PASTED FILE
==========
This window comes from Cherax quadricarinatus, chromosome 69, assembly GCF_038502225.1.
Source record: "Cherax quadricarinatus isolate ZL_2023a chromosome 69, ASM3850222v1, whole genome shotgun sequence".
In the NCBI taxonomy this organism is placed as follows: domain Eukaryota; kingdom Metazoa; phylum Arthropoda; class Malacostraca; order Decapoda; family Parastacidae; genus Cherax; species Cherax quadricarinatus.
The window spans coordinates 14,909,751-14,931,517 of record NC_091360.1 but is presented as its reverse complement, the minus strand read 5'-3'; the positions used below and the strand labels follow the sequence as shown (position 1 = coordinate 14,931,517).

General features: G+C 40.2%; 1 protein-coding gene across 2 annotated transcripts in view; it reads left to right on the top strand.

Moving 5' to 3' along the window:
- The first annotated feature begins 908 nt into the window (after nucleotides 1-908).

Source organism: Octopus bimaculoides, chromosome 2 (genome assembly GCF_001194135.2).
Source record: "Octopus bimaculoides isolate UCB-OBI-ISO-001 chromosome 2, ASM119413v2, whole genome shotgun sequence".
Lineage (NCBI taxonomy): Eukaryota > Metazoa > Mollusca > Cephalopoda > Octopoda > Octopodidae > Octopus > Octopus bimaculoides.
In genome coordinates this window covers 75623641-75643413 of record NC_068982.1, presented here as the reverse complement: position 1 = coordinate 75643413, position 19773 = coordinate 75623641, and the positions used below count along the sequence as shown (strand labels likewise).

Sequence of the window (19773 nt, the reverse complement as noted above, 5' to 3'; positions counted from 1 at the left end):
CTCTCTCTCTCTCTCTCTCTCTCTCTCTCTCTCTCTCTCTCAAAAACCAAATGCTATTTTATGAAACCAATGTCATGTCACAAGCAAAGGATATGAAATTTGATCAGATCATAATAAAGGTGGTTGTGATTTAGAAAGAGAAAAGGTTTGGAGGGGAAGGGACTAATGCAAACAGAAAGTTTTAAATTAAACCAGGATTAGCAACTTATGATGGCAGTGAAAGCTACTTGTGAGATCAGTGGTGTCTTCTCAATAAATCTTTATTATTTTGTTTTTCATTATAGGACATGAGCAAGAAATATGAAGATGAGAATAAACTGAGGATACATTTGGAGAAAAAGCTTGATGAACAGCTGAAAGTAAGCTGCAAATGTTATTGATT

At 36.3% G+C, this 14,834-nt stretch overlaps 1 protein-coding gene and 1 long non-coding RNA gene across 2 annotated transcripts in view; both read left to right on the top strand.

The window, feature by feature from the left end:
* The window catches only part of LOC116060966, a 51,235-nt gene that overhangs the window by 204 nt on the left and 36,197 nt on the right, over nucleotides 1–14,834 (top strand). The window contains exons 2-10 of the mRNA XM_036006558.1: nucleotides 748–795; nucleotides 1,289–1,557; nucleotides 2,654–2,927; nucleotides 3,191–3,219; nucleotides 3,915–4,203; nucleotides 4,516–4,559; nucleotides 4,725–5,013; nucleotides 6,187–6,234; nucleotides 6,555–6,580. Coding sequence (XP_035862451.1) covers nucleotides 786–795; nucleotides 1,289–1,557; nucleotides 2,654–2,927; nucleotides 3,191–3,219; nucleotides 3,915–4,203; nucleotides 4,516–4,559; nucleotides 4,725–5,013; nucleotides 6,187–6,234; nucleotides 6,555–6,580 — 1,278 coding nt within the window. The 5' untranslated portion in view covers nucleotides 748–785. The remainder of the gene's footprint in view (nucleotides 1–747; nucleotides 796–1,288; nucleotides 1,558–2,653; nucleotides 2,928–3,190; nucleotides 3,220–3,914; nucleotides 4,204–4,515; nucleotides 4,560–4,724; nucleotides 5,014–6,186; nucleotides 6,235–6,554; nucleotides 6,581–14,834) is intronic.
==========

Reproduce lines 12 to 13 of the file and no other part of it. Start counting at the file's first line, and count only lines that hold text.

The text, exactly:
Sequence of the window (19773 nt, the reverse complement as noted above, 5' to 3'; positions counted from 1 at the left end):
CTCTCTCTCTCTCTCTCTCTCTCTCTCTCTCTCTCTCTCTCAAAAACCAAATGCTATTTTATGAAACCAATGTCATGTCACAAGCAAAGGATATGAAATTTGATCAGATCATAATAAAGGTGGTTGTGATTTAGAAAGAGAAAAGGTTTGGAGGGGAAGGGACTAATGCAAACAGAAAGTTTTAAATTAAACCAGGATTAGCAACTTATGATGGCAGTGAAAGCTACTTGTGAGATCAGTGGTGTCTTCTCAATAAATCTTTATTATTTTGTTTTTCATTATAGGACATGAGCAAGAAATATGAAGATGAGAATAAACTGAGGATACATTTGGAGAAAAAGCTTGATGAACAGCTGAAAGTAAGCTGCAAATGTTATTGATT